Dame Esther Rantzen shares memories of Hocroft Avenue in London

‘We were one of the first to get a television – the paper boy watched it through the letter box’: Dame Esther Rantzen, 83, shares memories of the street where she grew up in Hampstead

  • Dame Esther Rantzen, 83, looks back at her time on Hocroft Avenue in London
  • READ MORE: Marti Pellow shares memories of Pattison Street, Glasgow 

My parents moved out of London to Berkhamsted, Hertfordshire in 1939, realising London would be targeted with bombs. I was born the next year. My earliest memory is standing in my cot, aged about 18 months, listening to the wail of the air-raid sirens.

When I was five we moved back to Hampstead in London, to Hocroft Avenue. It was classic suburbia. 

My father washed the car on Sundays. We had a privet hedge and a neat garden full of butterflies. I used to run round with my fishing net, trying to catch them in the hollyhocks.

It was a neat row of semi-detached houses, and middle middle class. The smart people lived in much grander properties at the other end of the road which were sort of neo-Georgian, but ours was classic mock Tudor.

I was an avid reader and devoured every book we had. My parents didn’t censor anything so I read short stories by Guy de Maupassant which gave me nightmares, and Ideal Marriage [by TH van de Velde], which was full of mysterious stuff – basically, it was all about sex. 

Presenter, journalist and campaigner Dame Esther Rantzen, 83, shares her memories of Hocroft Avenue in London

Hocroft Avenue in Hampsteas as it looks todat 

My mother Katherine was not told about the facts of life until her older sister discovered the finer points on her wedding night. My grandmother was a wonderful woman, but not the perfect mother.

When I was 10, my father got a job with the United Nations in New York, so we spent two years on Long Island. I loved America – still do. 

I found the Americans free and easy compared to the stiff-upper-lipped Brits.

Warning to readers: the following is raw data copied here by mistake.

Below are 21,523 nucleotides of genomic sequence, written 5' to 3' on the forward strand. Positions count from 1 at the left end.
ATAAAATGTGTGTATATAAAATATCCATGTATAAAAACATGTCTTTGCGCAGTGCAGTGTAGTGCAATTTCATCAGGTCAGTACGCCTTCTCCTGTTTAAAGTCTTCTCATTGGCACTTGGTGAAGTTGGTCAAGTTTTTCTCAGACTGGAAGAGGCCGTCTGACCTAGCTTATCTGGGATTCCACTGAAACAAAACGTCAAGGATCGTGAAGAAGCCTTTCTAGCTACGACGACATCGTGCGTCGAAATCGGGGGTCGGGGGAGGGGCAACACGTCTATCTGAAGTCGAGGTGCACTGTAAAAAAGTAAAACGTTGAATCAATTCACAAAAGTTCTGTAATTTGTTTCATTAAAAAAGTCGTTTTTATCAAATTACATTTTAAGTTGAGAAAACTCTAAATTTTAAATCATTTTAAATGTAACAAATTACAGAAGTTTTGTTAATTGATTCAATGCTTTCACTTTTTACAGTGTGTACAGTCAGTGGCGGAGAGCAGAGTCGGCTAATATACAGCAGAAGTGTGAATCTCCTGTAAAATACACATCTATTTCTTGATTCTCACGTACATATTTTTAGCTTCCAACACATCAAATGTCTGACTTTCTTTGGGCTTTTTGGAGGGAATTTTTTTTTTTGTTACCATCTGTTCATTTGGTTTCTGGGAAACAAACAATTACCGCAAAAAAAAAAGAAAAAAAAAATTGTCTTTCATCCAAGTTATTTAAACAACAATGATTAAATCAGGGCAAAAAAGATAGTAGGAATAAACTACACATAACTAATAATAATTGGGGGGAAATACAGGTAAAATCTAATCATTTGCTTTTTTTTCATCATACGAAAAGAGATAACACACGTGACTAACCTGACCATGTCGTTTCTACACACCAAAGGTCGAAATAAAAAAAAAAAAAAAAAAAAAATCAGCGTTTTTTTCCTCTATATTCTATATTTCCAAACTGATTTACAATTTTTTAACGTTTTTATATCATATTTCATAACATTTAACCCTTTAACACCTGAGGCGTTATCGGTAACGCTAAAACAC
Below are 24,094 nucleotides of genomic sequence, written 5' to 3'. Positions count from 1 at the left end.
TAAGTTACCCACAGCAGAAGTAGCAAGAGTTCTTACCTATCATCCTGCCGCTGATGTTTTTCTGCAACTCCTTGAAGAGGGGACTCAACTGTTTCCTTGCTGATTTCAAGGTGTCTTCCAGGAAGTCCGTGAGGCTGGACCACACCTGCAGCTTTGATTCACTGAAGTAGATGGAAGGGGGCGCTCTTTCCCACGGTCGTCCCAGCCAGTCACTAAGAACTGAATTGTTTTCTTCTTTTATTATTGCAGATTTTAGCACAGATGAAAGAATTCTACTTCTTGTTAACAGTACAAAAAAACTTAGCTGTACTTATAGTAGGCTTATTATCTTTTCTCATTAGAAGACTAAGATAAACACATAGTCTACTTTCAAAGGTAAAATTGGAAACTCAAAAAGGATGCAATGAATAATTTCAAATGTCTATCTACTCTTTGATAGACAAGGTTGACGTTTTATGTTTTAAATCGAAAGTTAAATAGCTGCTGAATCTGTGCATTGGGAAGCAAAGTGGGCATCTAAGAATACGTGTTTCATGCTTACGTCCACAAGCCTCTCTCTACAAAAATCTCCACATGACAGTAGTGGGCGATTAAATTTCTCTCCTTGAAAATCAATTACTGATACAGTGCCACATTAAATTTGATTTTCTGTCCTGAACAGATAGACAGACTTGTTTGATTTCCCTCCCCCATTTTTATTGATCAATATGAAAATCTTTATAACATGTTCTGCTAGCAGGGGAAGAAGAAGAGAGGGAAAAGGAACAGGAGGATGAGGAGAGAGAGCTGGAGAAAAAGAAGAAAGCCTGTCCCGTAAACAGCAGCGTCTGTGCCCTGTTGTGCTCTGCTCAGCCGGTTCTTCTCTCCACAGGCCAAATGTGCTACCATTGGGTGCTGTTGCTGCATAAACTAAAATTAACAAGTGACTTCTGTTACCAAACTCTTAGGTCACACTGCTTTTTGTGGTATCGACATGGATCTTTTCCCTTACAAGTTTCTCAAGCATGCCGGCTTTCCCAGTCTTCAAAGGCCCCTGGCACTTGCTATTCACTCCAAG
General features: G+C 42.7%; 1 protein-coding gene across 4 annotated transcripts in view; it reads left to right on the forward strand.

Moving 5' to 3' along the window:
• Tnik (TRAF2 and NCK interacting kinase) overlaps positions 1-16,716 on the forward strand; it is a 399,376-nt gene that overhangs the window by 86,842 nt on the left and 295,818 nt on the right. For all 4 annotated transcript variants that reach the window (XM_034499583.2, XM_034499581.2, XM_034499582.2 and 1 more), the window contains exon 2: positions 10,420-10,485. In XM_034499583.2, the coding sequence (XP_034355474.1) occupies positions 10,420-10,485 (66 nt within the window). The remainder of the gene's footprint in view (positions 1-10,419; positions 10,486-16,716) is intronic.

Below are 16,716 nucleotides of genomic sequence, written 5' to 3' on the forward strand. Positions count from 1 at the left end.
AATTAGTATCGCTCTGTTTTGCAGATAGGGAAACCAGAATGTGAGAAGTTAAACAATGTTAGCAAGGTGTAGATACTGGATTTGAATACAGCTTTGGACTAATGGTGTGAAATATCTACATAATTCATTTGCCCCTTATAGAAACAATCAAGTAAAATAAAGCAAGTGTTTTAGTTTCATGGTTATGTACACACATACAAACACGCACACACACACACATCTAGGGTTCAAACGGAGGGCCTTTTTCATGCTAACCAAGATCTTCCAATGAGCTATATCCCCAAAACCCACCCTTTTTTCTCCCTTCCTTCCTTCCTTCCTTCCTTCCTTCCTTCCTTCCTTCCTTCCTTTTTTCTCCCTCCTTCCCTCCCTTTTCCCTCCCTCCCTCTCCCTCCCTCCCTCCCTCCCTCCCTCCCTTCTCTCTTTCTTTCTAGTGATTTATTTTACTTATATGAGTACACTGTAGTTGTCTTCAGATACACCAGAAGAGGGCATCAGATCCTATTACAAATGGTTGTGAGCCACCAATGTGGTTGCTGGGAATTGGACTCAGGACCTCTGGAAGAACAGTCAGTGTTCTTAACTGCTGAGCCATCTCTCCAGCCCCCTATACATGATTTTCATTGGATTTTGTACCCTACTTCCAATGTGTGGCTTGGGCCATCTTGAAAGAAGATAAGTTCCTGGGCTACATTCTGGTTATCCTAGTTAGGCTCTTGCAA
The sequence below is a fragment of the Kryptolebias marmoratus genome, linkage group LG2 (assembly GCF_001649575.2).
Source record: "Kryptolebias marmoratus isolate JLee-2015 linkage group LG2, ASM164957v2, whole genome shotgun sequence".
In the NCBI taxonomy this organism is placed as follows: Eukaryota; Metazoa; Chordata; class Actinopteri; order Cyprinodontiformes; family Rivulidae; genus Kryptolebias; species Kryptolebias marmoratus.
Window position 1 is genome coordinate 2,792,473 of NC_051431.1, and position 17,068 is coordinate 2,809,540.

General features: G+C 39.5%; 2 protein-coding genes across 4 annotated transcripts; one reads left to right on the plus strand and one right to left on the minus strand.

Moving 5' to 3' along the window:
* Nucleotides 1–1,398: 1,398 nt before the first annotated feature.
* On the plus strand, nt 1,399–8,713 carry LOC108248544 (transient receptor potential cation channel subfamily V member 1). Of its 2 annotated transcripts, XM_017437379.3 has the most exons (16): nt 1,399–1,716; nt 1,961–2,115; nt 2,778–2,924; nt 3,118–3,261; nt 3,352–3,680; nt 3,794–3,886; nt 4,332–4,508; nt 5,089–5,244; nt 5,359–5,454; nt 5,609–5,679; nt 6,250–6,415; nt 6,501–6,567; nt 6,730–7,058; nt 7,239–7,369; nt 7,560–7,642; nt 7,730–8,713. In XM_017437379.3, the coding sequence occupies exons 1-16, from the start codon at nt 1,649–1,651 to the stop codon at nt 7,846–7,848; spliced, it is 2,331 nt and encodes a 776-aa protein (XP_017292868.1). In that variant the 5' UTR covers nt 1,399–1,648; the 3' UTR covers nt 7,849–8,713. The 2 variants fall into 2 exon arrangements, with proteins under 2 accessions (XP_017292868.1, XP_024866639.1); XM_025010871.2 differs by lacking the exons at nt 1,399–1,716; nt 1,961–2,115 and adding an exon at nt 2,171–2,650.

After we returned to London we lived in a neighbouring street, Hocroft Road. My father Henry was now head of the BBC’s engineering design department and we were one of the first houses in our street to get a television. 

But it was banished to the hall because my parents believed television killed the art of conversation. The paper boy used to spend hours watching it through the letterbox.

I was close to both my parents. My mother was funny and naughty. I once invited a friend to tea who had an anarchist husband. When my mother came into the room, he didn’t get out of his chair, so she tipped it forward. 

My father always had a smile and was extremely absent-minded. He tried to be best man at two family weddings on the same day but forgot he was expected to speak at the second reception. The bride never forgave him.

Her parents moved out of London to Berkhamsted, Hertfordshire in 1939. Pictured: Esther (far right) with her parents (centre) and sister (second left)

He also loved inventing things. He devised a spoutless teapot because he said cleaning the spout was difficult. I pointed out that that was a jug. 

I got my academic ambition from my father – my sister Priscilla and I were expected to have a career as if we were boys. 

He taught me not to self-limit and to go for broke. We were the centre of our parents’ world. When I discovered this wasn’t the case for a lot of children, it spurred me on to found Childline.

I’ve been back to Hocroft Avenue and the privet hedge has been uprooted. I’d like to say my time in America gave me a taste for wider horizons, but my children will tell you I hate change. When I’m happy in a place, that’s the place I’m happy in.

  • The Silver Line is the only free confidential helpline providing information, friendship and support to older people, open 24 hours a day, every day of the year; 0800 4 70 80 90.

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